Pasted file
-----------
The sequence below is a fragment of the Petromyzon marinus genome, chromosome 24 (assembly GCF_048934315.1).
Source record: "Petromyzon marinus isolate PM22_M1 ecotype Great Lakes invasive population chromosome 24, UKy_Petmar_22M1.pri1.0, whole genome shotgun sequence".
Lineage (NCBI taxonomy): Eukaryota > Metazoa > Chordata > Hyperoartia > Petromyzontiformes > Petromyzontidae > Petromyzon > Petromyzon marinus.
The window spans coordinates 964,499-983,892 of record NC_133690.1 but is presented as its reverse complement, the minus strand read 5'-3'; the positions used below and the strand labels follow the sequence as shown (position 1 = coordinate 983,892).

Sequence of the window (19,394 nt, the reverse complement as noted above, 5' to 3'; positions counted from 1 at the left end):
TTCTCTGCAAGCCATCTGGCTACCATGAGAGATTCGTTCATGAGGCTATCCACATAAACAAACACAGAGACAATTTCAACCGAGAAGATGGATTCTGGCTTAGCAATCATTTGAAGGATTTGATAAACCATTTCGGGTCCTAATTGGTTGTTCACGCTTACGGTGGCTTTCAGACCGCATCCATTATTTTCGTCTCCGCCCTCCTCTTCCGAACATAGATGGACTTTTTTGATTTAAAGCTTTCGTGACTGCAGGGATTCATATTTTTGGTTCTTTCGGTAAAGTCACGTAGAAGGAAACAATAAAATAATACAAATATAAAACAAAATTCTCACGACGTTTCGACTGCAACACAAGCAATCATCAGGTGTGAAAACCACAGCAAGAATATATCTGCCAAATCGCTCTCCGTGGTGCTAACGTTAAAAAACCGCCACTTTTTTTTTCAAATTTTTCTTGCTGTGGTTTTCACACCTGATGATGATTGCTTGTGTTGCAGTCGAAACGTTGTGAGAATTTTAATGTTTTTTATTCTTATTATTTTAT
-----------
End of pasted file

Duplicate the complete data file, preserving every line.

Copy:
The sequence below is a fragment of the Petromyzon marinus genome, chromosome 24 (assembly GCF_048934315.1).
Source record: "Petromyzon marinus isolate PM22_M1 ecotype Great Lakes invasive population chromosome 24, UKy_Petmar_22M1.pri1.0, whole genome shotgun sequence".
Lineage (NCBI taxonomy): Eukaryota > Metazoa > Chordata > Hyperoartia > Petromyzontiformes > Petromyzontidae > Petromyzon > Petromyzon marinus.
The window spans coordinates 964,499-983,892 of record NC_133690.1 but is presented as its reverse complement, the minus strand read 5'-3'; the positions used below and the strand labels follow the sequence as shown (position 1 = coordinate 983,892).

Sequence of the window (19,394 nt, the reverse complement as noted above, 5' to 3'; positions counted from 1 at the left end):
TTCTCTGCAAGCCATCTGGCTACCATGAGAGATTCGTTCATGAGGCTATCCACATAAACAAACACAGAGACAATTTCAACCGAGAAGATGGATTCTGGCTTAGCAATCATTTGAAGGATTTGATAAACCATTTCGGGTCCTAATTGGTTGTTCACGCTTACGGTGGCTTTCAGACCGCATCCATTATTTTCGTCTCCGCCCTCCTCTTCCGAACATAGATGGACTTTTTTGATTTAAAGCTTTCGTGACTGCAGGGATTCATATTTTTGGTTCTTTCGGTAAAGTCACGTAGAAGGAAACAATAAAATAATACAAATATAAAACAAAATTCTCACGACGTTTCGACTGCAACACAAGCAATCATCAGGTGTGAAAACCACAGCAAGAATATATCTGCCAAATCGCTCTCCGTGGTGCTAACGTTAAAAAACCGCCACTTTTTTTTTCAAATTTTTCTTGCTGTGGTTTTCACACCTGATGATGATTGCTTGTGTTGCAGTCGAAACGTTGTGAGAATTTTAATGTTTTTTATTCTTATTATTTTAT